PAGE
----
Eckert Computer PCB Backplane
Figure 3. Eckert Computer Backplane PCB

The breadboard backplane to implement the Eckert Computer is shown in Figure 3. The design stategy was to make a basic backplane into which individual breadboarding cards could be inserted, tested and modified during the development phase. Since this platform is intended for development, the backplane includes LED logic level indication of all 50 channels of the bus. Also included is a manual toggle switch for single-stepping the bus clock.

Individual functional components of the computer architecture reside on individual cards. A partially assembled computer is shown in Figure 4. A card was created especially for the purpose of doing prototype circuit development. Also shown in Figure 3 is a view of the Ring Counter card.

Backplane with cards inserted
Figure 4. Computer Backplane with Cards

The ALU card is shown in Figure 5. We have annotated the functions of the individual ICs for clarity. The ALU chips are combinatorial logic... they are NOT clocked. Therefore, special care and thought are required for the A and B register timings. The 74181 ALU chips are available in 2 different package sizes, 0.300" and 0.600" width. Note that we have used the narrow packages to keep the PCB layout more compact. We found it convenient to add functional operative points on the ALU card for loading and enabling the A register. We also added LED indicators for the 4 least significant bits of the A register.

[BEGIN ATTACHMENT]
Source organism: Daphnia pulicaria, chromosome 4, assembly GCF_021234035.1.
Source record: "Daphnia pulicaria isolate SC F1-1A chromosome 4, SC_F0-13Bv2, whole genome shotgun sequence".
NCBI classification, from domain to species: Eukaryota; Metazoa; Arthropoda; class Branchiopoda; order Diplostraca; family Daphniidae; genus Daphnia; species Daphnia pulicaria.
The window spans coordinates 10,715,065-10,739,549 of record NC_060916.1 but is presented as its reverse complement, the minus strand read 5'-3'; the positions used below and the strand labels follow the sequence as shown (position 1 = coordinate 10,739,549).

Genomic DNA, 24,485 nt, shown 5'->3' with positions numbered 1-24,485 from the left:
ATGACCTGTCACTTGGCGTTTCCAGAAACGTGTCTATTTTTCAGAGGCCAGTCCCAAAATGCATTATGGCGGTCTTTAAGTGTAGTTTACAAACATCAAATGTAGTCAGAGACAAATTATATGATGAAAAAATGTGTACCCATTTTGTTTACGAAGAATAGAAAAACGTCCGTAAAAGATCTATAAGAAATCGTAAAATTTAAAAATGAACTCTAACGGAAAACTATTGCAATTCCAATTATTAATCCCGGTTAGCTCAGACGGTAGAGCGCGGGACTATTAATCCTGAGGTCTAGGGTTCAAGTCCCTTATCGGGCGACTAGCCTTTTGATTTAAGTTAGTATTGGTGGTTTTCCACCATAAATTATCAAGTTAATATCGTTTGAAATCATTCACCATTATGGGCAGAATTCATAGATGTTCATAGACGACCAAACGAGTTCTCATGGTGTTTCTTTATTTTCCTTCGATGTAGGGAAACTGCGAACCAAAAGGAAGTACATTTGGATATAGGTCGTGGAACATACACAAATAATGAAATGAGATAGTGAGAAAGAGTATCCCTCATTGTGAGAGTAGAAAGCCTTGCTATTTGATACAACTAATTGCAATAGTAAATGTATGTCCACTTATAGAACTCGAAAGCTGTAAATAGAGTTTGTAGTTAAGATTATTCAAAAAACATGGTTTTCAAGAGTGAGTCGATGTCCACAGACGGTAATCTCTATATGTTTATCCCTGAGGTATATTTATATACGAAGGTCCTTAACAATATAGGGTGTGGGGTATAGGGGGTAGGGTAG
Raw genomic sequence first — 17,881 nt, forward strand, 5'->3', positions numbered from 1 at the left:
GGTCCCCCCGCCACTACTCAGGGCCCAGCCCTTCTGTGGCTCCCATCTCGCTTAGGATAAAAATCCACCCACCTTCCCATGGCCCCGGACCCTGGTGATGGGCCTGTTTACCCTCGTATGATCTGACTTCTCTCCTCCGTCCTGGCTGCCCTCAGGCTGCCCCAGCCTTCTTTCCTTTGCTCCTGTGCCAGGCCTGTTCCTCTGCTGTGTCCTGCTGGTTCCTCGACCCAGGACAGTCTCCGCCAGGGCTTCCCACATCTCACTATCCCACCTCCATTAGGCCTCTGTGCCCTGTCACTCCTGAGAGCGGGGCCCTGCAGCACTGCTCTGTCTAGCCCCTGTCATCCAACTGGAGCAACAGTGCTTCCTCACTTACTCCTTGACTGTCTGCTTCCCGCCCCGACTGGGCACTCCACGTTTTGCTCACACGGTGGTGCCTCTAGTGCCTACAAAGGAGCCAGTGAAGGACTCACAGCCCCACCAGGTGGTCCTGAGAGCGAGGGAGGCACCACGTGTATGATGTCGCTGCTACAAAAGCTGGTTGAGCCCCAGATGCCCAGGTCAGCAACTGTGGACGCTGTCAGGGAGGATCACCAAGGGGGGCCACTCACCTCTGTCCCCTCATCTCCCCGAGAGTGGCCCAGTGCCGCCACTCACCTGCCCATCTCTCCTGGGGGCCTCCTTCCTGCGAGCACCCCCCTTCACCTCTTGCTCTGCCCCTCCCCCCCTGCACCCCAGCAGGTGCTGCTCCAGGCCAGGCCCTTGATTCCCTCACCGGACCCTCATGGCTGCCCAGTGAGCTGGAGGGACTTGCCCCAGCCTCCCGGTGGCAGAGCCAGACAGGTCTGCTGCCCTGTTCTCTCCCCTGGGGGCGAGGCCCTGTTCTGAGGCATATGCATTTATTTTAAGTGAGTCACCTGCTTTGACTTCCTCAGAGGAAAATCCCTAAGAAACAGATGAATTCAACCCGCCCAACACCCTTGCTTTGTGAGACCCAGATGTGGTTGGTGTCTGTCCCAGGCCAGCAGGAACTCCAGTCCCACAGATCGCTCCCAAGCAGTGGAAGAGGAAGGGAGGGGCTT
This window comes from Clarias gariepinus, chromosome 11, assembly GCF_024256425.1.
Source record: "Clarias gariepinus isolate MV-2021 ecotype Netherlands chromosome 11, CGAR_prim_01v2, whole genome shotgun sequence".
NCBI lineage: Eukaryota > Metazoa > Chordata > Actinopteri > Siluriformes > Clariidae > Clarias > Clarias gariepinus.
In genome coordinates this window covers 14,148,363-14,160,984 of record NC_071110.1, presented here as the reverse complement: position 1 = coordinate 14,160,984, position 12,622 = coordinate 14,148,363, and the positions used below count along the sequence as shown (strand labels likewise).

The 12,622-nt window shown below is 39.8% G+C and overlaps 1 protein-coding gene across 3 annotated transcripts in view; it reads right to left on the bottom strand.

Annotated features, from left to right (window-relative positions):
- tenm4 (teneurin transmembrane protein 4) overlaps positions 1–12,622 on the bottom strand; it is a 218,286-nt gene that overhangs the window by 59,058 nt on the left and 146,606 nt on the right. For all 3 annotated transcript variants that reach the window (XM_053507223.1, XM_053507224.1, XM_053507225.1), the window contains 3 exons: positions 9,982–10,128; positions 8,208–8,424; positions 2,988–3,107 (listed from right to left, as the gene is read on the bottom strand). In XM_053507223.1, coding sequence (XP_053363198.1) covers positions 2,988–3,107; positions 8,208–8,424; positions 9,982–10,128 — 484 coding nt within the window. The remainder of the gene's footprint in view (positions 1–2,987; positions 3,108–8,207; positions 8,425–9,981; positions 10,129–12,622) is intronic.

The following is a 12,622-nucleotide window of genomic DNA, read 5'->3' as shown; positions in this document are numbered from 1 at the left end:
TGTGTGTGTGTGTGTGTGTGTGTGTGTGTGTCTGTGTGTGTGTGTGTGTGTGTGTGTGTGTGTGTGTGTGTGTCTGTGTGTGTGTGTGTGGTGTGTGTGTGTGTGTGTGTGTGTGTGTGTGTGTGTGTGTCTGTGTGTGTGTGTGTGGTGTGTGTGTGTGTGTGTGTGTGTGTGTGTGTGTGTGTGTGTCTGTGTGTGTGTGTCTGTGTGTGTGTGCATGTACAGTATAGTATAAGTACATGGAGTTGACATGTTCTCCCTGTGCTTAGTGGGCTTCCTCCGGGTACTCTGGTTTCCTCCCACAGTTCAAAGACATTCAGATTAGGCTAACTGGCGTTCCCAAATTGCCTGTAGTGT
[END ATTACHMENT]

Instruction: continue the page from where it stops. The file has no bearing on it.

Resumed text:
View of the ALU card
Figure 5. The ALU card

The memory card was especially challenging to design because the MDR (Memory Data Register) must transfer data in both directions. This function is available in the 74F543 Octal Registered Transceiver. We forgot to tie the unused address lines on the SRAM to a stable logic state, which is why the resistors are present in the photo of Figure 6. (This condition exhibits as intermittent faults and was very difficult to troubleshoot!) Because of possible race conditions between the registers and SRAM we used a TTL delay line for some of the enable signals. The LEDs were added as an easily visible indicator of bus conditions on the board.  We added some capacitance to the power supply line as a precaution, but during the early phases of development the clock speed has been very slow... only a few hertz. Note that the Memory Card was designed to also accept ROM programmable memory in the wide DIP packages, and eventually we will install ZIF sockets for easy switching.

Memory Board
Figure 6. The Memory card